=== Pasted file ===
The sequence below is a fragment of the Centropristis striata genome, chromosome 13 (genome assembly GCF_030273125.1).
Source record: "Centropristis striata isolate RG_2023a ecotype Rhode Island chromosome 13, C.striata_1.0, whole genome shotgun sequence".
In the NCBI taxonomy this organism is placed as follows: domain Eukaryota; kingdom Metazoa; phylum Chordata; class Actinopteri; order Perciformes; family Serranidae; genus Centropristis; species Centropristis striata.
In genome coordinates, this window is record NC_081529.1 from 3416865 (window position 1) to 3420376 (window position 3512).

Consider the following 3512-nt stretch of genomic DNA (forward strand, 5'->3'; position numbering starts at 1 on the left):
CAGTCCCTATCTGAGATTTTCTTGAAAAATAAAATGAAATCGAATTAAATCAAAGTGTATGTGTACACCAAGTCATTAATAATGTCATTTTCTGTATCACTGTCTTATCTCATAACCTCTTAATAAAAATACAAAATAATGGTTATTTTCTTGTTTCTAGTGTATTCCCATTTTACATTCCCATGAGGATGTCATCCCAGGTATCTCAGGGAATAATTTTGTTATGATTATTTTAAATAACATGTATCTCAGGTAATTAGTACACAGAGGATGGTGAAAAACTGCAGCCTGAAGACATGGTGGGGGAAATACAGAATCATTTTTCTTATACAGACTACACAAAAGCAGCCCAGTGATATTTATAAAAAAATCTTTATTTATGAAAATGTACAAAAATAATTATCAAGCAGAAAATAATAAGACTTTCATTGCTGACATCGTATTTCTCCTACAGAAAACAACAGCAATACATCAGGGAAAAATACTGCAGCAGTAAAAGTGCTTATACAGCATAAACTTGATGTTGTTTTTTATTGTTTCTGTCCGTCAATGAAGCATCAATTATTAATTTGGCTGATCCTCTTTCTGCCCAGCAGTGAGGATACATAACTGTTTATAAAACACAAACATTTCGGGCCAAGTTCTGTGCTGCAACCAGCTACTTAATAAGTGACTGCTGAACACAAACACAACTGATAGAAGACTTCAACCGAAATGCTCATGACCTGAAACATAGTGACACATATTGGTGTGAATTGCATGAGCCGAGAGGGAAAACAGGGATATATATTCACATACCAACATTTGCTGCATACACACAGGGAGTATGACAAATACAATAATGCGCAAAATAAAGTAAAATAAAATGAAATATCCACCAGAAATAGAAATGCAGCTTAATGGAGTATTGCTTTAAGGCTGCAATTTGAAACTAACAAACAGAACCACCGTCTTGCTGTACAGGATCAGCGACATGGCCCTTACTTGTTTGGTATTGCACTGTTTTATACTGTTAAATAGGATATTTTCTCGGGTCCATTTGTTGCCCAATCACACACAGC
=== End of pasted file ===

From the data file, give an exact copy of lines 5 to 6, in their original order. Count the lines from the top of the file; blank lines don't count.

Consider the following 3512-nt stretch of genomic DNA (forward strand, 5'->3'; position numbering starts at 1 on the left):
CAGTCCCTATCTGAGATTTTCTTGAAAAATAAAATGAAATCGAATTAAATCAAAGTGTATGTGTACACCAAGTCATTAATAATGTCATTTTCTGTATCACTGTCTTATCTCATAACCTCTTAATAAAAATACAAAATAATGGTTATTTTCTTGTTTCTAGTGTATTCCCATTTTACATTCCCATGAGGATGTCATCCCAGGTATCTCAGGGAATAATTTTGTTATGATTATTTTAAATAACATGTATCTCAGGTAATTAGTACACAGAGGATGGTGAAAAACTGCAGCCTGAAGACATGGTGGGGGAAATACAGAATCATTTTTCTTATACAGACTACACAAAAGCAGCCCAGTGATATTTATAAAAAAATCTTTATTTATGAAAATGTACAAAAATAATTATCAAGCAGAAAATAATAAGACTTTCATTGCTGACATCGTATTTCTCCTACAGAAAACAACAGCAATACATCAGGGAAAAATACTGCAGCAGTAAAAGTGCTTATACAGCATAAACTTGATGTTGTTTTTTATTGTTTCTGTCCGTCAATGAAGCATCAATTATTAATTTGGCTGATCCTCTTTCTGCCCAGCAGTGAGGATACATAACTGTTTATAAAACACAAACATTTCGGGCCAAGTTCTGTGCTGCAACCAGCTACTTAATAAGTGACTGCTGAACACAAACACAACTGATAGAAGACTTCAACCGAAATGCTCATGACCTGAAACATAGTGACACATATTGGTGTGAATTGCATGAGCCGAGAGGGAAAACAGGGATATATATTCACATACCAACATTTGCTGCATACACACAGGGAGTATGACAAATACAATAATGCGCAAAATAAAGTAAAATAAAATGAAATATCCACCAGAAATAGAAATGCAGCTTAATGGAGTATTGCTTTAAGGCTGCAATTTGAAACTAACAAACAGAACCACCGTCTTGCTGTACAGGATCAGCGACATGGCCCTTACTTGTTTGGTATTGCACTGTTTTATACTGTTAAATAGGATATTTTCTCGGGTCCATTTGTTGCCCAATCACACACAGC